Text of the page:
are limited to fairly specific sorts of reasoning, they have
matured enough to be useful now in a huge variety of
settings. Examples of such tools include SAT solvers, SMT
solvers, and model checkers.
- Proof assistants are hybrid tools that try to automate the
more routine aspects of building proofs while depending on
human guidance for more difficult aspects. Widely used proof
assistants include Isabelle, Agda, Twelf, ACL2, PVS, and Coq,
among many others.
This course is based around Coq, a proof assistant that has been
under development since 1983 at a number of French research labs
and universities. Coq provides a rich environment for interactive
development of machine-checked formal reasoning. The kernel of
the Coq system is a simple proof-checker which guarantees that
only correct deduction steps are performed. On top of this
kernel, the Coq environment provides high-level facilities for
proof development, including powerful tactics for constructing
complex proofs semi-automatically, and a large library of common
definitions and lemmas.
Coq has been a critical enabler for a huge variety of work across
computer science and mathematics.
- As a platform for the modeling of programming languages, it has
become a standard tool for researchers who need to describe and
reason about complex language definitions. It has been used,
for example, to check the security of the JavaCard platform,
obtaining the highest level of common criteria certification,
and for formal specifications of the x86 and LLVM instruction
sets.
- As an environment for the development of formally certified
programs, Coq has been used to build CompCert, a fully-verified
optimizing compiler for C, for proving the correctness of subtle
algorithms involving floating point numbers, and as the basis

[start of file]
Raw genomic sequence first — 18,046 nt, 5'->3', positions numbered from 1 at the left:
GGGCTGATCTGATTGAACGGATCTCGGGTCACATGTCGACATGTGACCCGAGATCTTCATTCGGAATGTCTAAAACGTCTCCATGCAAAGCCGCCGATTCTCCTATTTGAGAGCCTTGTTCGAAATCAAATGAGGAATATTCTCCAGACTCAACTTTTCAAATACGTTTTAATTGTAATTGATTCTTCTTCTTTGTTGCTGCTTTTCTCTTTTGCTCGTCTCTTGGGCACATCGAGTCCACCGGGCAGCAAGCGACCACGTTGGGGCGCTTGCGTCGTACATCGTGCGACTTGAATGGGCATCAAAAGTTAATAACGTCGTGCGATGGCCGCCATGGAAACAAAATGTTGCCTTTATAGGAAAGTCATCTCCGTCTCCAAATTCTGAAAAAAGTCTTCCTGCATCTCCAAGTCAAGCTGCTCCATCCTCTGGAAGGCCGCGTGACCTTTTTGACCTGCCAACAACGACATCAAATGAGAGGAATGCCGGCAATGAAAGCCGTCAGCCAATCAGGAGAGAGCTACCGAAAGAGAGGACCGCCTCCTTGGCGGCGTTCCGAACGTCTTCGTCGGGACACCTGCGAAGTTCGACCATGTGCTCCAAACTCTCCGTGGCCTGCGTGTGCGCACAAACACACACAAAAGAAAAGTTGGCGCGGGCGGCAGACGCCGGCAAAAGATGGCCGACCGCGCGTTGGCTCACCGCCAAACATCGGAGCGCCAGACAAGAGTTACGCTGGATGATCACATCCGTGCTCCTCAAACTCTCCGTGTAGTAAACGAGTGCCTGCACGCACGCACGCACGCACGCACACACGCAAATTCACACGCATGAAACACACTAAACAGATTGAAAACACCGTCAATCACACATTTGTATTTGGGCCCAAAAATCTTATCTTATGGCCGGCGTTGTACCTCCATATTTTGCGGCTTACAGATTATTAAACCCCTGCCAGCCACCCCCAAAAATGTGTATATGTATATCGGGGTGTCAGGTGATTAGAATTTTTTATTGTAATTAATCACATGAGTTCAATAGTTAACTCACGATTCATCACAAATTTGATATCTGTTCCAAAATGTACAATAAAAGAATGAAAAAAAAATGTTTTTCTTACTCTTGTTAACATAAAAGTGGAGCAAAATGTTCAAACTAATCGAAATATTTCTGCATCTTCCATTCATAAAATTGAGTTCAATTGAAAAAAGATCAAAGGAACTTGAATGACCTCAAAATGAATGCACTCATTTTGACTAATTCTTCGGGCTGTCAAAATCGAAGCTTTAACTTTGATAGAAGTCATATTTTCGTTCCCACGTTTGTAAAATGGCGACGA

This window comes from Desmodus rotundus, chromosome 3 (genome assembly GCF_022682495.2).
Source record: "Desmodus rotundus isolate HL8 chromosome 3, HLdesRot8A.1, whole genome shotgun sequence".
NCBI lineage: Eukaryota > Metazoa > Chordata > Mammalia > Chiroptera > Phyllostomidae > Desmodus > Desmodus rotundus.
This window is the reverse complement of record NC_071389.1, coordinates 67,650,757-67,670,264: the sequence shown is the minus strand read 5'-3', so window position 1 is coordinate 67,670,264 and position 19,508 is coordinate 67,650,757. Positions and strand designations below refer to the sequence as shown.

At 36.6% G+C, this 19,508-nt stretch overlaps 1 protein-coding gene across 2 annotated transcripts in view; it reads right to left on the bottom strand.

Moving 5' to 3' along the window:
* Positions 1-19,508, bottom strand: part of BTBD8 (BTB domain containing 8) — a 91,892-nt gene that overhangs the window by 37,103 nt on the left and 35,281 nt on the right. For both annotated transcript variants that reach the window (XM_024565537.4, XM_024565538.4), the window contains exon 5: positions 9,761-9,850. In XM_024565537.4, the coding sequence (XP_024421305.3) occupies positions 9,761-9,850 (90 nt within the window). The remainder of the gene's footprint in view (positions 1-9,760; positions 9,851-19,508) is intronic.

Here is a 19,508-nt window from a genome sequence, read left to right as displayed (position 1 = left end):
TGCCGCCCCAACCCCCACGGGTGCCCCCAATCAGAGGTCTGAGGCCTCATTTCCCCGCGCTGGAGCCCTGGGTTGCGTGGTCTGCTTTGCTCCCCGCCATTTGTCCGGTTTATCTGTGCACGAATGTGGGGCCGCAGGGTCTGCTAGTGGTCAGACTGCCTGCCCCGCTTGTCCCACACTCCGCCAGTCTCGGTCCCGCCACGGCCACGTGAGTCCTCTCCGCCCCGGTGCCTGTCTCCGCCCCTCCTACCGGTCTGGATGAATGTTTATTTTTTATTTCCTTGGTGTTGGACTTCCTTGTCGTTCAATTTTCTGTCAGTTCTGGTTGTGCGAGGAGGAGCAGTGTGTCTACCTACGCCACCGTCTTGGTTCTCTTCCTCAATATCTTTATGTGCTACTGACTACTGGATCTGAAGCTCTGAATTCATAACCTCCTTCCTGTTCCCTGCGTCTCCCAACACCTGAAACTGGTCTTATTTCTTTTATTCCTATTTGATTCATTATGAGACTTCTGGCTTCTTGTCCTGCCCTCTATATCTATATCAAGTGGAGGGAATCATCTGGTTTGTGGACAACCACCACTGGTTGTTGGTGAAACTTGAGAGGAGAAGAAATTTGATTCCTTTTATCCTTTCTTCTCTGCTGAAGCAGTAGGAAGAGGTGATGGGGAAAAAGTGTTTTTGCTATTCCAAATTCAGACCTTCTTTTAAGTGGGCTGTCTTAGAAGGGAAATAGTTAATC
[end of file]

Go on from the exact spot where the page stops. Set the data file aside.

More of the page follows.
for Certicrypt, an environment for reasoning about the security
of cryptographic algorithms.
- As a realistic environment for experiments with programming with
dependent types, it has inspired numerous innovations. For
example, the Ynot project at Harvard embeds "relational Hoare
reasoning" (an extension of the Hoare Logic we will see later
in this course) in Coq.
- As a proof assistant for higher-order logic, it has been used to
validate a number of important results in mathematics. For
example, its ability to include complex computations inside
proofs made it possible to develop the first formally verified
proof of the 4-color theorem. This proof had previously been
controversial among mathematicians because part of it included
checking a large number of configurations using a program. In
the Coq formalization, everything is checked, including the
correctness of the computational part. More recently, an even
more massive effort led to a Coq formalization of the
Feit-Thompson Theorem — the first major step in the
classification of finite simple groups.
By the way, in case you're wondering about the name, here's what
the official Coq web site says: "Some French computer scientists
have a tradition of naming their software as animal species: Caml,
Elan, Foc or Phox are examples of this tacit convention. In French,
“coq” means rooster, and it sounds like the initials of the
Calculus of Constructions CoC on which it is based." The rooster
is also the national symbol of France, and "Coq" are the first
three letters of the name of Thierry Coquand, one of Coq's early
developers.
Functional Programming
The term
functional programming refers both to a collection of